In January, Bay Area journalism lost Dan Reed. And today, we lost Bill Brand, a longtime Oakland Tribune reporter who penned a popular beer blog in his retirement. Iâ€™m saddened by their deaths and as I read their obituaries and online guest books, Iâ€™m reminded of the impact they had on local journalism and what great people they were.
Journalism is a small world, and in the mid-1990s, when I was a young, impressionable, sometimes naive journalist, I was fortunate enough to cross paths with them. They didnâ€™t know me very well, but nonetheless, they took time to help and mentor me, and for that, Iâ€™m forever grateful to them.
I first met Brand in 1996 when I was a reporter for the West County Times, in Richmond, Calif. At the time, my newspaper chain was trying to make inroads into Berkeley, and was offering a crazy deal – $10 for a yearâ€™s subscription â€“ to drive readers and compete against the Oakland Tribune. Brand was a grizzled newspaper vet who covered Berkeley for the Tribune, and one afternoon, he and I were stuck at City Hall, waiting for a city official to emerge from a locked office to give us additional details for a story.
He knew I was on deadline before a Berkeley City Council meeting, and that I was angsting. I hadnâ€™t yet developed the skill to pump out a 12-inch story in mere minutes. I needed time â€“ at least a good hour â€“ to write the story, and needed to rush home to file the story before the meeting, or I was hosed. This was before Wi-Fi, back in the day when we needed phone lines to dial into the newsroom computer system. Brand took pity on me and said something like: â€œYou go home and write your story. Iâ€™ll wait here and when I get the information, I will call you and share it with you.â€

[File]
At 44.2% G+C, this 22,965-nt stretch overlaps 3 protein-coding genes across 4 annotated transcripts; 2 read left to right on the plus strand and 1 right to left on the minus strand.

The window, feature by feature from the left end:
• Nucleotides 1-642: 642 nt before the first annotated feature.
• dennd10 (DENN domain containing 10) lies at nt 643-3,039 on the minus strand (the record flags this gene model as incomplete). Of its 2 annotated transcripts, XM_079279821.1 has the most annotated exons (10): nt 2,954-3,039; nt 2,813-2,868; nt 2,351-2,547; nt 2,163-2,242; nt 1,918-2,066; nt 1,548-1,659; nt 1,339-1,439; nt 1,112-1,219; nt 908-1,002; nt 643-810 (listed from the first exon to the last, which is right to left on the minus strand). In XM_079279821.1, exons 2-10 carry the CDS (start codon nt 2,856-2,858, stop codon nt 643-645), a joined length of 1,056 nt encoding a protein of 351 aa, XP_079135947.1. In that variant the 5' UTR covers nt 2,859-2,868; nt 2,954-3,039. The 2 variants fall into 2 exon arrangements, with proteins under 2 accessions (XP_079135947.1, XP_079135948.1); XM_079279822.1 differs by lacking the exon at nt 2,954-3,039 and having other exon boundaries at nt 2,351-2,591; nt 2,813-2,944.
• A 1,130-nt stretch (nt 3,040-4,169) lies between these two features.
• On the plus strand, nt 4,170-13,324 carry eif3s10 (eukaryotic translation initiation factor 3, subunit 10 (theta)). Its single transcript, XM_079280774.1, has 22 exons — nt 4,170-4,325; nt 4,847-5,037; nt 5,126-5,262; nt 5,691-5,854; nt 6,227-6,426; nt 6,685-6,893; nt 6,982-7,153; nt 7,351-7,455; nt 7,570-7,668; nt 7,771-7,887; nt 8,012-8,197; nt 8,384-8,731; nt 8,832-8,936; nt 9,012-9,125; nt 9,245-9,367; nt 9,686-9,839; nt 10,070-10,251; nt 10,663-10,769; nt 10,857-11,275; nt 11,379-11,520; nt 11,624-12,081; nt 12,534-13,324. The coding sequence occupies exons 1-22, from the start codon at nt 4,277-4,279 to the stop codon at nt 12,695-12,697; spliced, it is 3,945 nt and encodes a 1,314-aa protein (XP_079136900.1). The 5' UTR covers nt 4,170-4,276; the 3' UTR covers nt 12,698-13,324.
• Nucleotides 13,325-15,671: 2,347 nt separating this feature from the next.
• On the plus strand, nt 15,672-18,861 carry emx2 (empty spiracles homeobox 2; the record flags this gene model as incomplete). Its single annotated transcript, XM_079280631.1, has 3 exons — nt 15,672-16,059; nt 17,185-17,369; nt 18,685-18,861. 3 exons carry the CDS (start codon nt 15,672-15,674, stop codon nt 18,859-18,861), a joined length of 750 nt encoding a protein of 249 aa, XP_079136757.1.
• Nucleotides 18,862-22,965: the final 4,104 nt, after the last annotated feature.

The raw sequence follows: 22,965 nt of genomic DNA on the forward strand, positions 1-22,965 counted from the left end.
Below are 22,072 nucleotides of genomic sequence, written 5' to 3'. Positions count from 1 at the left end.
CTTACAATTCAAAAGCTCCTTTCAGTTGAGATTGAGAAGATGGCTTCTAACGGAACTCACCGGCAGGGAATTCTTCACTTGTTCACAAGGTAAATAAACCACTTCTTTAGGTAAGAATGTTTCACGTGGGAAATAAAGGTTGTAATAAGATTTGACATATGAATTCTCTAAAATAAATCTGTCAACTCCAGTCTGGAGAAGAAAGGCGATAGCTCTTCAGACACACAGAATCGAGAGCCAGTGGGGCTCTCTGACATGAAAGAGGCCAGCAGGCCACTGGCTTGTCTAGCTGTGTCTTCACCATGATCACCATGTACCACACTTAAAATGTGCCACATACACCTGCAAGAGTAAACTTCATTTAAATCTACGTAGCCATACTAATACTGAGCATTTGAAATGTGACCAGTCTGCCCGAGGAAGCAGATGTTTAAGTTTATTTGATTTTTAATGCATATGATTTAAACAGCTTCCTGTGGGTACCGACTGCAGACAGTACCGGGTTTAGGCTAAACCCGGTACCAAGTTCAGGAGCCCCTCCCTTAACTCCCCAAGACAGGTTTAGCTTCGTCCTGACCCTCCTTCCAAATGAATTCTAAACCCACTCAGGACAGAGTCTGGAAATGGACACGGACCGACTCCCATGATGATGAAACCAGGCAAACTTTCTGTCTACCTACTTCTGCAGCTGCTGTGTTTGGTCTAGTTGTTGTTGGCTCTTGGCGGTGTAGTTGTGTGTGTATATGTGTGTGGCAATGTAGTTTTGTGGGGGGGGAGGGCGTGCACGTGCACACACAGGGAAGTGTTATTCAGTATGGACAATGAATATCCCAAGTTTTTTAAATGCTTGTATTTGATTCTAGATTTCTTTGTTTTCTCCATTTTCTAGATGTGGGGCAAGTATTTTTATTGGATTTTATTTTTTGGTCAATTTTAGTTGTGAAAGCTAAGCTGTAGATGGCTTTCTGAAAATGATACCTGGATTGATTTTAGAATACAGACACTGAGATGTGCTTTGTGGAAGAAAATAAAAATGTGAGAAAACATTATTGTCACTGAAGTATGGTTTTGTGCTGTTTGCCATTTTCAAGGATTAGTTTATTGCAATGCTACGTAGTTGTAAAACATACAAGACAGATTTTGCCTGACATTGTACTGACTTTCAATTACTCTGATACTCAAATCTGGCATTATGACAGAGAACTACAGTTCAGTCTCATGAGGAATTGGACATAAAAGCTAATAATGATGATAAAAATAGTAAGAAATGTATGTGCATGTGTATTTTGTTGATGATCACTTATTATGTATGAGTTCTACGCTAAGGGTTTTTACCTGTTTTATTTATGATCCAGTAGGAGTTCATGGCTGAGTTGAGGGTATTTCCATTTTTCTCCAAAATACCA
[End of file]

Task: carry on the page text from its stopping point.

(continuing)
I was surprised. I was taught in journalism school that you simply donâ€™t share information with your competitors. I didnâ€™t trust him. But I was also relieved that he gave me an out. So I took it. An hour later, he did call. He shared all the information he had. He saved my ass.
Iâ€™ve never forgotten his kind act. We were competitors and he didnâ€™t care. He taught me a good lesson in journalism: the difference between competition for scoops, which this was not, and being a nice guy to a fellow colleague.
As for Reed, Iâ€™ve read many stories in his obituaryâ€™s online guest book about how heâ€™d eat everyoneâ€™s lunch on a breaking news story, so Iâ€™m glad I never competed against him. I got to know him outside the newsroom because my friends at work were good friends of his. One time, in 1997 or 1998, we met in a Berkeley pub or coffee shop one night, and I told him that I had just received a new job offer.
It was a choice between loyalty and jumping ship for much higher pay, a choice between staying in the comfort zone and pushing myself to explore the unknown. I told him I was choosing loyalty and comfort. And in a very gentle way, he told me I was making a mistake. We talked it through. The upshot: I took his advice, and took the new job, and in many ways, the decision helped me get to where I am today.
Each of these experiences is what I remember of the two men. Both were willing to help a kid out and impart their wisdom. I can only imagine the impact they made to their families, friends and colleagues, day in and day out, year after year. Because of that, their legacies live on.